Twitter will roll out an official advertising platform likely within the next month or so, Anamitra Banerji, head of product management and monetization at Twitter, said while on a panel at a conference on Monday. Will advertising change your experience or make you use Twitter less?

Updated: Twitter will roll out an official advertising platform, likely within the next month or so, one of the company’s executives told an advertising-industry conference, according to a report in Media Post. Anamitra Banerji, head of product management and monetization at Twitter, apparently made the comment in response to a question from a panel moderator at the IAB Annual Leadership Meeting on Monday.

Update: According to one source in the media industry, Twitter may launch its new advertising platform at the South by Southwest conference, which starts March 12. The social network is apparently working with several major partners for the launch, including “new and traditional media,” the source said. Choosing the music and interactive media conference to usher in the advertising platform would be fitting, since the use of Twitter during Sarah Lacy’s interview with Facebook founder Mark Zuckerberg at SXSW in 2007 was seen by many as a tipping point for the service.

Twitter is working on an ad platform, Banerji reportedly told Media Post following the panel, but currently it’s “only in the test phase.” People are constantly “talking and engaging with brands, sharing their feedback,” during events such as the SuperBowl, he said during the panel, asking the conference delegates: “What if brands start to participate?” He added that the company will make it “explicitly clear that a sponsor” paid for the ad, and make it “relevant and useful, so the user doesn’t think of it as an ad.”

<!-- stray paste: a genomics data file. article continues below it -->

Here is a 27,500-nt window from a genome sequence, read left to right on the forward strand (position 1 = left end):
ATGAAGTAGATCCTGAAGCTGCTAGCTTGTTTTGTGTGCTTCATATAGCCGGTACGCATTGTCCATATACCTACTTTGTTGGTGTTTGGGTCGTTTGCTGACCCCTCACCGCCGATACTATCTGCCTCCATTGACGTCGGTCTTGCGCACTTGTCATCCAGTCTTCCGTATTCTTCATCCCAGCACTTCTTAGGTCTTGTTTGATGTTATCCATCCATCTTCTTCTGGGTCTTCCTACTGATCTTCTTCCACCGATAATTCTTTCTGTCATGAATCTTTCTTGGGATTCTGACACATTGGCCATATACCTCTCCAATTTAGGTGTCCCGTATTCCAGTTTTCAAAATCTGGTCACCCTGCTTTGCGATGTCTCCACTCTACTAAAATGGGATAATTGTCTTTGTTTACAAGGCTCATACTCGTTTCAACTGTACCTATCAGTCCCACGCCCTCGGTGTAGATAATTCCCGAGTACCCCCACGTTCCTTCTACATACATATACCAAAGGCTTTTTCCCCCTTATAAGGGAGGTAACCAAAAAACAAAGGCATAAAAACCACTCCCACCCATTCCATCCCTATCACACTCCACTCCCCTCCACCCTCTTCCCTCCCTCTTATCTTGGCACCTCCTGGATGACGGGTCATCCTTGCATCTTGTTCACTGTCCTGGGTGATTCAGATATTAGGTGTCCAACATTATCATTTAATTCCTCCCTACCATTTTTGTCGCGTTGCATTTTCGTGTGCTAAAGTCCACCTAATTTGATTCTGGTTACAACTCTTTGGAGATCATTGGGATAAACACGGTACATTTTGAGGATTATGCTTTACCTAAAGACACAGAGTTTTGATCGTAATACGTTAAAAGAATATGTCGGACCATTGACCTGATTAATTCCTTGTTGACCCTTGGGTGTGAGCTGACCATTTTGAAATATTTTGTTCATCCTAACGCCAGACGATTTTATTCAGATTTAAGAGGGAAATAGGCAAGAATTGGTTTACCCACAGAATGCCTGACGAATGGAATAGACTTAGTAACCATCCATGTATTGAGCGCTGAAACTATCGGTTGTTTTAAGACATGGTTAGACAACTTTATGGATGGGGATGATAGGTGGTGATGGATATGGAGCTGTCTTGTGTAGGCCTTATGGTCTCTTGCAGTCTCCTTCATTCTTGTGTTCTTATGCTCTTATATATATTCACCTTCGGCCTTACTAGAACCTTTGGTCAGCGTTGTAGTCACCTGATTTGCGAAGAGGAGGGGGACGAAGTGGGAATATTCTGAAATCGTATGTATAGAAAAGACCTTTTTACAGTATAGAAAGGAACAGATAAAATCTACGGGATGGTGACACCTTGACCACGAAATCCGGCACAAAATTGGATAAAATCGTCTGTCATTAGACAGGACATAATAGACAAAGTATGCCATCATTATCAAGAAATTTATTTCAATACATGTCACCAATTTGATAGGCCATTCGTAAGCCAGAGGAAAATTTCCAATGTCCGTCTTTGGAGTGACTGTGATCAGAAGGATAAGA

Twitter recently revealed that it has grown to the point where it is receiving and distributing 50 million tweets a day, or about 600 every second. That puts the social network up in Facebook territory. With that kind of growth, it makes sense that the company would want to take advantage of that user base and provide advertisers with a way to reach and target them. What remains to be seen is how the service implements ads, and whether or not users revolt against the commercialization of their social network.